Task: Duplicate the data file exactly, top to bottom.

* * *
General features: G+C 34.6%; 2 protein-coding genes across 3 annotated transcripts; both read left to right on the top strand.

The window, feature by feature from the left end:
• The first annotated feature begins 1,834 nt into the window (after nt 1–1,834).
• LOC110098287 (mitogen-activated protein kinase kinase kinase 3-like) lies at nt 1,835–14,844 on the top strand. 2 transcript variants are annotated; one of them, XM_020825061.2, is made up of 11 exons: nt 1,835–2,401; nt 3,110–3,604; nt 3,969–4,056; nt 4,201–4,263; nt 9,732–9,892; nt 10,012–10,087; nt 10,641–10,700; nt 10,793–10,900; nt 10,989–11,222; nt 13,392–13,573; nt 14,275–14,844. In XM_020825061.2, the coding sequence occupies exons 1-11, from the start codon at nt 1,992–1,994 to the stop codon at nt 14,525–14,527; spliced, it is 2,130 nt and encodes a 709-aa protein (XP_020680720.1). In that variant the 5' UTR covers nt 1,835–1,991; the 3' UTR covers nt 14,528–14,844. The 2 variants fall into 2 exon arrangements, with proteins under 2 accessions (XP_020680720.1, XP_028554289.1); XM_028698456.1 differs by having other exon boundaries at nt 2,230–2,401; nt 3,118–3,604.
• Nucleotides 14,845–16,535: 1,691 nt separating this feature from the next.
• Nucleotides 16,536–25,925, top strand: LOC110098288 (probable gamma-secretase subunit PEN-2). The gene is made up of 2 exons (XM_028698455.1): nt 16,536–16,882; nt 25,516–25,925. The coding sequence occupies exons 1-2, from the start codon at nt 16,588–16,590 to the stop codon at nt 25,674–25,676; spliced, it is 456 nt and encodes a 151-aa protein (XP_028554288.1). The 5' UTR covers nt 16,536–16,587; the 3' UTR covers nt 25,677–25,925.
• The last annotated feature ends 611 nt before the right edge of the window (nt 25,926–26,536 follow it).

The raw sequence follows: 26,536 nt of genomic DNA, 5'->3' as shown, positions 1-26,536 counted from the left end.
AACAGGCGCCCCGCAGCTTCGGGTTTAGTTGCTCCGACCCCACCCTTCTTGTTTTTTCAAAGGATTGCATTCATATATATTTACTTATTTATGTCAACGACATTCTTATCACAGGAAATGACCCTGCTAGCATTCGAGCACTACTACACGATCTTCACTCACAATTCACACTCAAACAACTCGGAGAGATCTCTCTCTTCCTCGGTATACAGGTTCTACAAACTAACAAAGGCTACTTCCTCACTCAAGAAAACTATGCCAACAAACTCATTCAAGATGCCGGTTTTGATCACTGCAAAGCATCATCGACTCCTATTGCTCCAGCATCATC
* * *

General features: G+C 34.6%; 2 protein-coding genes across 3 annotated transcripts; both read left to right on the top strand.

The window, feature by feature from the left end:
• The first annotated feature begins 1,834 nt into the window (after nt 1–1,834).
• LOC110098287 (mitogen-activated protein kinase kinase kinase 3-like) lies at nt 1,835–14,844 on the top strand. 2 transcript variants are annotated; one of them, XM_020825061.2, is made up of 11 exons: nt 1,835–2,401; nt 3,110–3,604; nt 3,969–4,056; nt 4,201–4,263; nt 9,732–9,892; nt 10,012–10,087; nt 10,641–10,700; nt 10,793–10,900; nt 10,989–11,222; nt 13,392–13,573; nt 14,275–14,844. In XM_020825061.2, the coding sequence occupies exons 1-11, from the start codon at nt 1,992–1,994 to the stop codon at nt 14,525–14,527; spliced, it is 2,130 nt and encodes a 709-aa protein (XP_020680720.1). In that variant the 5' UTR covers nt 1,835–1,991; the 3' UTR covers nt 14,528–14,844. The 2 variants fall into 2 exon arrangements, with proteins under 2 accessions (XP_020680720.1, XP_028554289.1); XM_028698456.1 differs by having other exon boundaries at nt 2,230–2,401; nt 3,118–3,604.
• Nucleotides 14,845–16,535: 1,691 nt separating this feature from the next.
• Nucleotides 16,536–25,925, top strand: LOC110098288 (probable gamma-secretase subunit PEN-2). The gene is made up of 2 exons (XM_028698455.1): nt 16,536–16,882; nt 25,516–25,925. The coding sequence occupies exons 1-2, from the start codon at nt 16,588–16,590 to the stop codon at nt 25,674–25,676; spliced, it is 456 nt and encodes a 151-aa protein (XP_028554288.1). The 5' UTR covers nt 16,536–16,587; the 3' UTR covers nt 25,677–25,925.
• The last annotated feature ends 611 nt before the right edge of the window (nt 25,926–26,536 follow it).

The raw sequence follows: 26,536 nt of genomic DNA, 5'->3' as shown, positions 1-26,536 counted from the left end.
AACAGGCGCCCCGCAGCTTCGGGTTTAGTTGCTCCGACCCCACCCTTCTTGTTTTTTCAAAGGATTGCATTCATATATATTTACTTATTTATGTCAACGACATTCTTATCACAGGAAATGACCCTGCTAGCATTCGAGCACTACTACACGATCTTCACTCACAATTCACACTCAAACAACTCGGAGAGATCTCTCTCTTCCTCGGTATACAGGTTCTACAAACTAACAAAGGCTACTTCCTCACTCAAGAAAACTATGCCAACAAACTCATTCAAGATGCCGGTTTTGATCACTGCAAAGCATCATCGACTCCTATTGCTCCAGCATCATC